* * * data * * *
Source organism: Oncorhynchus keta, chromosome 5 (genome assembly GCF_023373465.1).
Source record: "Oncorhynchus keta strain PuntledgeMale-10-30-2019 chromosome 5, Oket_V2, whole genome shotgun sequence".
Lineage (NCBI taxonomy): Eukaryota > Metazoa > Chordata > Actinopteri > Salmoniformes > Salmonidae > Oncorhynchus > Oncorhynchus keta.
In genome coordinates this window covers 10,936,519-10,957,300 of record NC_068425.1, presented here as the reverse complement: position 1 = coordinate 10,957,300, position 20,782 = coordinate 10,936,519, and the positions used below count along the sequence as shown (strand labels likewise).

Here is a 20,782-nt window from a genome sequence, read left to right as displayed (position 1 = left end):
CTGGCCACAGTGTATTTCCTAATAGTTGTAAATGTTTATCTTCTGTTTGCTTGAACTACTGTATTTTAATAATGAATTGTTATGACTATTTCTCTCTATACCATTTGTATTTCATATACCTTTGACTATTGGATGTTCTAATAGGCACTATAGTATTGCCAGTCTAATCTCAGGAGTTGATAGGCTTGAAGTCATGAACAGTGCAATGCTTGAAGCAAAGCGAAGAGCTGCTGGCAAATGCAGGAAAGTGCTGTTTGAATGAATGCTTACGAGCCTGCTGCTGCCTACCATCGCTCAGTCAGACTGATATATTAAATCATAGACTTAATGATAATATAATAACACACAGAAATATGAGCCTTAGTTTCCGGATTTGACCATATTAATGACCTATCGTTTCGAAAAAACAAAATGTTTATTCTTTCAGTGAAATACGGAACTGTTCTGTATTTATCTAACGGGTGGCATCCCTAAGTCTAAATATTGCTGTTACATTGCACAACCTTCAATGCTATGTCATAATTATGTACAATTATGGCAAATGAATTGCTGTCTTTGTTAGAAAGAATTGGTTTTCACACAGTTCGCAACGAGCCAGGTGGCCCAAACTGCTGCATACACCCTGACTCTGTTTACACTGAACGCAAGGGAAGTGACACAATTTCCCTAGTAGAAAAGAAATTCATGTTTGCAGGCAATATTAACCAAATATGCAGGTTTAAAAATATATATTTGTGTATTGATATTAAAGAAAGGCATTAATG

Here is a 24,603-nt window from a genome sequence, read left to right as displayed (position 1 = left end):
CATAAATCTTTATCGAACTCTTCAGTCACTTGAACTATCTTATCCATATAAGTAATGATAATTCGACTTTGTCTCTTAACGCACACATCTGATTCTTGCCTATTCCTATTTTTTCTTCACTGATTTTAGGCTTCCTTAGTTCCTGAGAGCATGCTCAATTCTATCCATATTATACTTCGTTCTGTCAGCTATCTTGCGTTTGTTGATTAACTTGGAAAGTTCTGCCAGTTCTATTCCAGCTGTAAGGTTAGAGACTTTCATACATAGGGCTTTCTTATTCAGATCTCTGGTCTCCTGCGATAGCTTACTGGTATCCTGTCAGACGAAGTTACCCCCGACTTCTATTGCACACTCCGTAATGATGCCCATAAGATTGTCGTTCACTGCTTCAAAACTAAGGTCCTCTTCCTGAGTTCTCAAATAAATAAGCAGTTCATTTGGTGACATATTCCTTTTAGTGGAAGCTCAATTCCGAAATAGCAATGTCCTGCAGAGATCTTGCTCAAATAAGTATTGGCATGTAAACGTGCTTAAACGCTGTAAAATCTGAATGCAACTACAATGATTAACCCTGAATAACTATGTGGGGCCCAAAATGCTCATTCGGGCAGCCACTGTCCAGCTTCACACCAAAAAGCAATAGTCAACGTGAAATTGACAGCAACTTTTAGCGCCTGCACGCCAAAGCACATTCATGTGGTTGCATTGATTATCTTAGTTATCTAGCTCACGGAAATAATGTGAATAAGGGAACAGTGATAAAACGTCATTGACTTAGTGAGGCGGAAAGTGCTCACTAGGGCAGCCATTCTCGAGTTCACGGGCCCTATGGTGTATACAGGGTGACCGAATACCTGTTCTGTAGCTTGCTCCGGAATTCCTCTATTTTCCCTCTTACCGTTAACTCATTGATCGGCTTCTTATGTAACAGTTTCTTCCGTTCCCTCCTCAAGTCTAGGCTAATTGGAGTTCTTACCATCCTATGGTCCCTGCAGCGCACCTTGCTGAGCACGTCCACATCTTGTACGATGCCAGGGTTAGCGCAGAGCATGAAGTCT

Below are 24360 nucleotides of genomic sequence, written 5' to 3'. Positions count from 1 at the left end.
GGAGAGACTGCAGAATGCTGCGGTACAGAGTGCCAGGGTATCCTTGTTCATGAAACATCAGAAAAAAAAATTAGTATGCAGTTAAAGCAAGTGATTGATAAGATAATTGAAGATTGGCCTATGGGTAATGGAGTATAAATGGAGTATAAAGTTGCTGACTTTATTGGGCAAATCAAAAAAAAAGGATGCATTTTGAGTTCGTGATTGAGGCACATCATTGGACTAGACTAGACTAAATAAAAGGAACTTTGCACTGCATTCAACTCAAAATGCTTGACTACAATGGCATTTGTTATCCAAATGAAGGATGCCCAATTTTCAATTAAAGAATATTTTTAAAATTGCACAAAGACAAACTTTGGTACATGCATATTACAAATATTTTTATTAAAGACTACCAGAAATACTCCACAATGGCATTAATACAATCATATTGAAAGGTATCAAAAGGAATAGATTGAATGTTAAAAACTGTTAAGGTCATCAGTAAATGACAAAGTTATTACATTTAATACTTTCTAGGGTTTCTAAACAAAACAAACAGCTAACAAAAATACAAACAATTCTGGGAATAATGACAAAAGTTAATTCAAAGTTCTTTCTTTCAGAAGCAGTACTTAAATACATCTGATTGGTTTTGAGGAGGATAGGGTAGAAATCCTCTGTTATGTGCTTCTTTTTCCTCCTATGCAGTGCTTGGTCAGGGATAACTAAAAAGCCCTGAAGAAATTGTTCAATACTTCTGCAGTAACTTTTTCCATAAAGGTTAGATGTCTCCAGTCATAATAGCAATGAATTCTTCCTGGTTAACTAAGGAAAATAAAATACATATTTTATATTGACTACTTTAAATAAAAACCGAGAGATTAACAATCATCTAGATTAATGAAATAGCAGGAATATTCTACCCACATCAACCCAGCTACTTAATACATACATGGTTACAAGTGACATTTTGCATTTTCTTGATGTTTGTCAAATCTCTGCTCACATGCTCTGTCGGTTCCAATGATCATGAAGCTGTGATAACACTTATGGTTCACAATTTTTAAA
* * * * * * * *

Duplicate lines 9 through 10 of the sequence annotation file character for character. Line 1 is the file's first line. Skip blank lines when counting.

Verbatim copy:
Below are 24360 nucleotides of genomic sequence, written 5' to 3'. Positions count from 1 at the left end.
GGAGAGACTGCAGAATGCTGCGGTACAGAGTGCCAGGGTATCCTTGTTCATGAAACATCAGAAAAAAAAATTAGTATGCAGTTAAAGCAAGTGATTGATAAGATAATTGAAGATTGGCCTATGGGTAATGGAGTATAAATGGAGTATAAAGTTGCTGACTTTATTGGGCAAATCAAAAAAAAAGGATGCATTTTGAGTTCGTGATTGAGGCACATCATTGGACTAGACTAGACTAAATAAAAGGAACTTTGCACTGCATTCAACTCAAAATGCTTGACTACAATGGCATTTGTTATCCAAATGAAGGATGCCCAATTTTCAATTAAAGAATATTTTTAAAATTGCACAAAGACAAACTTTGGTACATGCATATTACAAATATTTTTATTAAAGACTACCAGAAATACTCCACAATGGCATTAATACAATCATATTGAAAGGTATCAAAAGGAATAGATTGAATGTTAAAAACTGTTAAGGTCATCAGTAAATGACAAAGTTATTACATTTAATACTTTCTAGGGTTTCTAAACAAAACAAACAGCTAACAAAAATACAAACAATTCTGGGAATAATGACAAAAGTTAATTCAAAGTTCTTTCTTTCAGAAGCAGTACTTAAATACATCTGATTGGTTTTGAGGAGGATAGGGTAGAAATCCTCTGTTATGTGCTTCTTTTTCCTCCTATGCAGTGCTTGGTCAGGGATAACTAAAAAGCCCTGAAGAAATTGTTCAATACTTCTGCAGTAACTTTTTCCATAAAGGTTAGATGTCTCCAGTCATAATAGCAATGAATTCTTCCTGGTTAACTAAGGAAAATAAAATACATATTTTATATTGACTACTTTAAATAAAAACCGAGAGATTAACAATCATCTAGATTAATGAAATAGCAGGAATATTCTACCCACATCAACCCAGCTACTTAATACATACATGGTTACAAGTGACATTTTGCATTTTCTTGATGTTTGTCAAATCTCTGCTCACATGCTCTGTCGGTTCCAATGATCATGAAGCTGTGATAACACTTATGGTTCACAATTTTTAAA